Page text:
Six Memorial University professors have been accorded the honour reserved for highly distinguished faculty members.
The six individuals will be publicly recognized as professores emeriti at a future session of convocation.
Dr. Ken Barter, School of Social Work; Dr. Shakti Chandra, Faculty of Medicine; Dr. Alice Collins, Faculty of Education; Dr. Beverley Diamond, School of Music; Dr. Alex Faseruk, Faculty of Business Administration; and Dr. Edgar Goodaire, Department of Mathematics and Statistics, Faculty of Science; have been awarded the title.
A professor emeritus or emerita is a retired member of the faculty who has served at least 10 years as a regular full-time faculty member and held the rank of professor upon retirement. The prime criterion for nomination is a sustained and superlative record as a scholar, as a teacher or as an academic administrator or any combination of these.
Candidates for the rank of professor emeritus/emerita are nominated by their academic units and, as with candidates for honorary degrees, the nominations are then reviewed by the Senate’s Committee on Honorary Degrees and Ceremonial. The candidates are approved by the university’s Senate and Board of Regents.
Biographies of all six professores emeriti follow below.
Dr. Ken Barter
Dr. Ken Barter earned a bachelor of arts degree from Memorial University, a master of social work from the University of Calgary and a PhD from Wilfrid Laurier University.
Dr. Barter was appointed the inaugural Chair in Child Protection for Memorial’s School of Social Work in 1998. He served as the school’s acting associate dean, undergraduate programs; associate dean, graduate studies and research; and chair of the school’s Accreditation Committee. He has served on numerous other school and university committees.
Dr. Barter’s considerable contributions to the School of Social Work include his exemplary teaching and supervision of numerous master of social work and doctoral-level students, his consistently high levels of leadership in program development, particularly his contributions to the specially designed bachelor of social work program for Inuit students in Labrador, and his research.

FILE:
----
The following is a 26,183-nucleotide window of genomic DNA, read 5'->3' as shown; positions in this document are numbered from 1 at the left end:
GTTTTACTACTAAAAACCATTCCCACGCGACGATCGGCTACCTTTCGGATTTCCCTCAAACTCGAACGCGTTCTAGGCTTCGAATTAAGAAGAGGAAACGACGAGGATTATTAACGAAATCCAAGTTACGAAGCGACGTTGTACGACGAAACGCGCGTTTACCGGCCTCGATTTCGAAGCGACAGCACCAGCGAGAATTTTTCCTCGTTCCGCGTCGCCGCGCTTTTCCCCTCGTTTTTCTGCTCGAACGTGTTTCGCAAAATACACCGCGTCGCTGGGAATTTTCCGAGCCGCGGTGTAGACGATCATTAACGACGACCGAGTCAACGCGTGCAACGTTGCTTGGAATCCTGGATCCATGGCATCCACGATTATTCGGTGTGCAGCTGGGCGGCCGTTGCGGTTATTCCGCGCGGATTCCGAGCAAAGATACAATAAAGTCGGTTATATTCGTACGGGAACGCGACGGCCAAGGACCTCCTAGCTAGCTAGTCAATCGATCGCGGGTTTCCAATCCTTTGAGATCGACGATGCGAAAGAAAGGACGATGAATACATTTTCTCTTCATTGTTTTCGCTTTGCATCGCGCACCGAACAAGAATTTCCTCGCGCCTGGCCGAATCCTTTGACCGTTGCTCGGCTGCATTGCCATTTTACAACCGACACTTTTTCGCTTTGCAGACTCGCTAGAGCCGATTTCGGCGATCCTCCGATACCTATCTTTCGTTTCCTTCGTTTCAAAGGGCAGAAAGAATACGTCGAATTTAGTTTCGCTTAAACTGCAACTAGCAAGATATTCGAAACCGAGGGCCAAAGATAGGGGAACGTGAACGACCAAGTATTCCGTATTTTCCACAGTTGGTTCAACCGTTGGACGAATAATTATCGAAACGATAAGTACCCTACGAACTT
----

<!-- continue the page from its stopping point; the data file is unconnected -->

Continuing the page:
He also made a significant community education contribution—an award-winning video on his research in community capacity building for the protection of children.
Dr. Barter was awarded the 2013 International Association of University Presidents Award, which recognized extraordinary achievement in international curriculum development, service, and teaching for his contribution to improving public health and social services in rural Vietnam. He received Memorial’s 2015 President’s Award for Distinguished Teaching. He retired in 2015.
Dr. Shakti Chandra
Dr. Shakti Chandra trained as a physician at the All India Institute of Medical Sciences in New Delhi, India. After teaching anatomy at Memorial University’s Faculty of Medicine for more than 40 years, she retired in 2015. During her time at Memorial, she produced a series of anatomy videos and other teaching tools. Through her anatomy outreach program, she has travelled to all parts of the province.
Her most significant contribution, besides teaching anatomy, has been to create plastinated anatomical specimens during her sabbatical year 2011-12 in Germany with Dr. Gunther von Hagens. Dr. von Hagens is the inventor of the unique plastination technique and creator of the Body Worlds exhibition that travels internationally. The specimens Dr. Chandra brought back include whole body plastinates and plastinated slices, valued at $350,000. Dr. Chandra has become well known for her Body Works exhibit, which features plastinated specimens.
In recognition of her excellence in teaching, Dr. Chandra received the Excellence in Teaching Award from Memorial’s student union in 2013 and has twice been named Teacher of the Year (in 1996 and 2011), an honour chosen by first-year medical students.
Dr. Alice Collins
Before her retirement in 2015, Dr. Alice Collins was professor and dean of the Faculty of Education at Memorial University. She studied at Memorial, the University of Edinburgh and the University of Ottawa, where she obtained a PhD.
Dr. Collins has had extensive national participation in education as president of the Canadian Association of Teacher Education (1999-2001), president of the Canadian Society for the Study of Education (2001-04), president of the Canadian Association of Deans of Education (2005-07), and member of the board of directors of the Canadian Federation of the Humanities and Social Sciences (2002-04).
Her research interests include teacher education and school governance. She has published in scholarly and professional journals, presented at national and international conferences and has been involved in development work in Indonesia at the University of Jakarta.